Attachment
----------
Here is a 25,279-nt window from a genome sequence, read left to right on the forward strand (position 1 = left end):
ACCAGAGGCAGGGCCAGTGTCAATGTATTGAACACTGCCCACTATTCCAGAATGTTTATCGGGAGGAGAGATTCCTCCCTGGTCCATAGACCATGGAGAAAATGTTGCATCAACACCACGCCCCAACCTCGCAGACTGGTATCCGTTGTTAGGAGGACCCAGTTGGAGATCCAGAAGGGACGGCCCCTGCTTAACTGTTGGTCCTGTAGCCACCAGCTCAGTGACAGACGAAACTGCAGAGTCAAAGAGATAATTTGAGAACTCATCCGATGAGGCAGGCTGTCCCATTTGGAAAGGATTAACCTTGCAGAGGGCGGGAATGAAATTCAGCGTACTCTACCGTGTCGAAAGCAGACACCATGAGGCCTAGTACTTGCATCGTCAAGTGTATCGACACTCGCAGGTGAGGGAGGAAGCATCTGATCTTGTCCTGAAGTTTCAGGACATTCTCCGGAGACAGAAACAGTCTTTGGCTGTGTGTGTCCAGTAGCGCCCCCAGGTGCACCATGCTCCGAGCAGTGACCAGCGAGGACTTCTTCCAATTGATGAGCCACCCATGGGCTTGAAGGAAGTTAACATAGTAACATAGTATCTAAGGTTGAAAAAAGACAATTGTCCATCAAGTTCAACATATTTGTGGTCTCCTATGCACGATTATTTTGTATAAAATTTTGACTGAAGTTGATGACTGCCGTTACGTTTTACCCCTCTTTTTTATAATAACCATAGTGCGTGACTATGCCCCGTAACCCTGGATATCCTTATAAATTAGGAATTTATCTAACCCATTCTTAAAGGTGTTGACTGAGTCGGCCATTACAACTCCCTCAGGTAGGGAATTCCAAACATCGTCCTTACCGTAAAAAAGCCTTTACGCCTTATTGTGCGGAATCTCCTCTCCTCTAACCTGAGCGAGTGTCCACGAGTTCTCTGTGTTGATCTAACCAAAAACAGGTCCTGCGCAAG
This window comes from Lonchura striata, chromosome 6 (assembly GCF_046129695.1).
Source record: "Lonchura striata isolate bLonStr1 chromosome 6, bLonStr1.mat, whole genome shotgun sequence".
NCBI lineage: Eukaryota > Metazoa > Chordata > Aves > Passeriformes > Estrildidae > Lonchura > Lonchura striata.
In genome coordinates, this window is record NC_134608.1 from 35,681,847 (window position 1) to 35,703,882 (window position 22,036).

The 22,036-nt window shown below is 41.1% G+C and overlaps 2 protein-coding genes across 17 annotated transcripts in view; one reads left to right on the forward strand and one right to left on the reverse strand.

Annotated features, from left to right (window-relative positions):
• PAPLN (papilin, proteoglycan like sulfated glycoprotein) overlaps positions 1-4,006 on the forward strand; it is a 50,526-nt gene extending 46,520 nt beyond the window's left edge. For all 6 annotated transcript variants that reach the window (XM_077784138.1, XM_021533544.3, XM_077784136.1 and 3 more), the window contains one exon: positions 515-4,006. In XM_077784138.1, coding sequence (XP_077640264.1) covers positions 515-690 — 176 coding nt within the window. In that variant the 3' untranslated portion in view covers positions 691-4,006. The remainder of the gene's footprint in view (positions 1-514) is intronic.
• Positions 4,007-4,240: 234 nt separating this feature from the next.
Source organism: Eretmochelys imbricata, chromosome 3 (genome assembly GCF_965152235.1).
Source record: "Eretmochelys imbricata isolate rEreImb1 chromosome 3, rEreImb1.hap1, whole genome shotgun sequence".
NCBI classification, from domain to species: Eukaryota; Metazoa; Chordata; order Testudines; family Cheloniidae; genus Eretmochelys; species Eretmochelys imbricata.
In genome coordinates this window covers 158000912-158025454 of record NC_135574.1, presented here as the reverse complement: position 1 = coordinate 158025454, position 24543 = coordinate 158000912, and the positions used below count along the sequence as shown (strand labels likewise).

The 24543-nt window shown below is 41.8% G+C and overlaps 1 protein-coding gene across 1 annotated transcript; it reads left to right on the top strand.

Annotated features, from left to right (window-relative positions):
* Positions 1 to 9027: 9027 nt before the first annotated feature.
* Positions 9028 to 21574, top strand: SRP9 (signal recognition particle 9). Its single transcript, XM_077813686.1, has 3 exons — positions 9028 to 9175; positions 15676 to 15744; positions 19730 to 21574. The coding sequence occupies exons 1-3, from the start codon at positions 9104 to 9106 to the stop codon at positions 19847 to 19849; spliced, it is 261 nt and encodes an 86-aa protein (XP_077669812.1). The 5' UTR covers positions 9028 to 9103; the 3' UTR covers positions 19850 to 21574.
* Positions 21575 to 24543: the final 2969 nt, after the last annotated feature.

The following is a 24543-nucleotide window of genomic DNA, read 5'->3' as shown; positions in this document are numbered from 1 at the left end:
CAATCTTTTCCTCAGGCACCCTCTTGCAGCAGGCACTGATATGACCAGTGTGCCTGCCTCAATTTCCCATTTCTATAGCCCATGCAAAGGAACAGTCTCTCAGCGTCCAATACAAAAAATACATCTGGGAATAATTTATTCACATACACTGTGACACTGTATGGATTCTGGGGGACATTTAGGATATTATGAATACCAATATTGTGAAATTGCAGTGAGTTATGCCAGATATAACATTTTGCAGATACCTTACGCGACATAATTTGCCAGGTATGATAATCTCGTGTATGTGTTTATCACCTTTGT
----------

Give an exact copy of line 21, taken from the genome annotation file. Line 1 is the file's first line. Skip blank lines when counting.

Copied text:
CAATCTTTTCCTCAGGCACCCTCTTGCAGCAGGCACTGATATGACCAGTGTGCCTGCCTCAATTTCCCATTTCTATAGCCCATGCAAAGGAACAGTCTCTCAGCGTCCAATACAAAAAATACATCTGGGAATAATTTATTCACATACACTGTGACACTGTATGGATTCTGGGGGACATTTAGGATATTATGAATACCAATATTGTGAAATTGCAGTGAGTTATGCCAGATATAACATTTTGCAGATACCTTACGCGACATAATTTGCCAGGTATGATAATCTCGTGTATGTGTTTATCACCTTTGT